The voters, as a type of plankton at the mercy of the waves, end up choosing those candidates who say what they want to hear but not necessarily the truth behind the convenient news spread every day by the press capable of writing from dictation but incapable of autonomous intellectual thinking. Consensus thus grows, as in financial bubbles, but on illusory and unrealistic expectations, and the two factors feed off each other. How distant we are in Italy form the days of De Gasperi who exhorted his people to always promise less than that which they were certain to accomplish. The greater the push in this direction, the greater the need to force and disguise the reality that becomes more and more distant so that the expectations promised become like financial bubbles and form the "political bubble" that sooner or later inevitably bursts by increasing the distance between country and institutions. Tocqueville [1] remarked that when power imperceptibly penetrates the psyche of individuals it risks directing their actions, their choices and weakens the will, distracted by the moonlight from the change taking place right before their eyes and not perceived, as it is too painful. In this way, a sort of hegemonic power forms that is distant from the sense of "societas" and that of collaboration.

The great Ludwig von Mises in his work "Human Action" [5] - perhaps one of the most striking texts on Economics - in Chapter XXVII clarifies the difference between cooperation based on a contract that produces a "symmetrical relationship" between parties that enter into a social contract - citizens and politics - and political cooperation based on command and subordination that instead generates an "asymmetrical relationship". In this second case, he states, society is subjected to constraints and the hegemonic role of politicians and bureaucrats is bound to spread in a system of "bellum omnium contra omnes" and paralyzes human action. Hegemonic relations prevail and the only personal relationships that count are with those in command who must keep the subsystem united.

Today we are beyond the bubbles, we are in the blaze of fireworks and continuous bangs - laws, reforms, decrees, forecasts and announcements of a certain future that has never been so opaque. After the bang, everything apparently evaporates into thin air. In the meantime, lost to sight is the dramatic truth of a country that is being dragged towards a liberal socio-cultural model that has led the US to a profound social collapse and to a point of no return. A "democracy" that rediscovers the Cold War and with unbearable lightness threatens the use of lethal weapons, demonstrates internal difficulties that are increasingly ungovernable. It is remarkable that a civil state such as Utah rediscovered the death penalty by firing squad, news that slipped away with absolute indifference. The US Declaration of Independence states the right to life, liberty and the pursuit of happiness, hence understood in the metaphysical sense - In God We Trust - and not just a physical sense as now perceived.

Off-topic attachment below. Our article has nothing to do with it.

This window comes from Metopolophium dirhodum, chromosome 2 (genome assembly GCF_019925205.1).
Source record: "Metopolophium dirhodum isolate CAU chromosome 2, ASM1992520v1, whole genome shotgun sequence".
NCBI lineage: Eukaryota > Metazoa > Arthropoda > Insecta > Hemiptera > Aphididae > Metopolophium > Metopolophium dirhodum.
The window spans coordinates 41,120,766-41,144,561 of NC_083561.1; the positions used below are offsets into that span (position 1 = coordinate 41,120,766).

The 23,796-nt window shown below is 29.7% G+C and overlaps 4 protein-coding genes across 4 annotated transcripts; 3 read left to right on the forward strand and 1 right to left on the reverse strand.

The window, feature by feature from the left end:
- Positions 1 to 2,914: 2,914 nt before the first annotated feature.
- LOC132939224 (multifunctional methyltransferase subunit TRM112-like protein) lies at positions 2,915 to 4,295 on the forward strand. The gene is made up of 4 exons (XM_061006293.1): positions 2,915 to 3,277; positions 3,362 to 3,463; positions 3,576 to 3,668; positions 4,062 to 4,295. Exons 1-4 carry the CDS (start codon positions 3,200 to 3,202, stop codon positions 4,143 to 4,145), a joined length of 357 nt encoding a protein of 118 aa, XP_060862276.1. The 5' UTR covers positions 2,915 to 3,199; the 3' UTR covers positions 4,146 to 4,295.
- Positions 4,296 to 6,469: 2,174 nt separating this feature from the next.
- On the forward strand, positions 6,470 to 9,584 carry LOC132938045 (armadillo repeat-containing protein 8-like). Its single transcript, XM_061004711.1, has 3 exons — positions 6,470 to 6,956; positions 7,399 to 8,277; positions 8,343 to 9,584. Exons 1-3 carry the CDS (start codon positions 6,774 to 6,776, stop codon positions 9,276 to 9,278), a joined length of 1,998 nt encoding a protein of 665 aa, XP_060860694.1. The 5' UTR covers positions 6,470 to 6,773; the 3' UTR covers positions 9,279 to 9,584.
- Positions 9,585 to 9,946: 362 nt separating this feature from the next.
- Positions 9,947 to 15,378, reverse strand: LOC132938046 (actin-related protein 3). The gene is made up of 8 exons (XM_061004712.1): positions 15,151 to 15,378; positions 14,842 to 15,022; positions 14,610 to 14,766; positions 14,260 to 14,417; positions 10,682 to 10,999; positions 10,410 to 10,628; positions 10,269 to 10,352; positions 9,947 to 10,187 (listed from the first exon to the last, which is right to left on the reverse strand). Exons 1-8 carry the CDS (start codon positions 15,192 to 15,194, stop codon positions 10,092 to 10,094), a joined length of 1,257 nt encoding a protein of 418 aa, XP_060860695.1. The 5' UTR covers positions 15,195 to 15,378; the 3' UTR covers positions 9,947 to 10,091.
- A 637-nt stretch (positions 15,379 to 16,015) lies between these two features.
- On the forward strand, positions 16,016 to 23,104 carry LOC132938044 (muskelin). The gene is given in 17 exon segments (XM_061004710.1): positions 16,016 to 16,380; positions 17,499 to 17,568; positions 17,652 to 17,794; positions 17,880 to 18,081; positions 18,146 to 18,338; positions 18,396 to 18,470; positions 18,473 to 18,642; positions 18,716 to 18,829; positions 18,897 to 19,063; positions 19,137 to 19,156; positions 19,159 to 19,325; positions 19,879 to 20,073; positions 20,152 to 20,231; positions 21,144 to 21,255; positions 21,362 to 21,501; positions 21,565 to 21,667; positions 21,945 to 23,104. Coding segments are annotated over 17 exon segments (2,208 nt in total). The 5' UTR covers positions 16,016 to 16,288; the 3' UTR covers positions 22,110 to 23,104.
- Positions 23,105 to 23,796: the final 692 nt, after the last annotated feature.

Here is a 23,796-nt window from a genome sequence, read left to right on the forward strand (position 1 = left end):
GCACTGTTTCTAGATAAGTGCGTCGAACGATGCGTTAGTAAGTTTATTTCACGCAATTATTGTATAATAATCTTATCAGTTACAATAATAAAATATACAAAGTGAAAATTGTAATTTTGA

Unemployment is not decreasing, youth unemployment is dramatic, labour and the economy are not growing and are suffocated by finance that amiably helps to keep the puppet-spread on absolutely irrational levels, growing debt, a society that renounces welfare, which is the only way to rebuild the bonds of solidarity and provide a shield from the fear and uncertainty of the visible and invisible enemies that bewilder us. The development model is reducing the intermediate bodies and thereby increases that which von Mises defines as an asymmetric relationship system and contrary to the principle of democracy.

The reality is that we are facing a crisis of men and values that have helped put us in this situation; the country situation is a handbook for the rules that describe the ascent and decline of a society over the centuries. "The malady which inhibits the children of the decadence is no paralysis of their natural faculties but a breakdown of their social inheritance, which debars them from finding scope for their unimpaired faculties and effective and creative social action" [6]. A society never dies by violent death but by suicide because the governing elite lose the ability to renew in men and in ideals and ends up collapsing. The ideals of the "common good" of politicians who liberated us from the drama of war have become the ideals of personal interests or power groups to be achieved even at the expense of others by normalizing illegal behaviour that we daily and passively witness. In substance, the cultural model never seems to change from that linked mainly to the occupation of power. A real reform would be a moral and cultural reform because the problems are neither technical nor economic but are only ever problems of men and the sense of responsibility that must be extended to all.

"There is nothing to prevent our Western civilization from following historical precedent, if it chooses, by committing social suicide. But we are not doomed to make history repeat itself; it is open to us, through our own efforts, to give history, in our case, some new and unprecedented turn. As human beings, we are endowed with this freedom of choice, and we cannot shuffle off our responsibility upon the shoulders of God or nature. We must shoulder it ourselves. It is up to us" [7].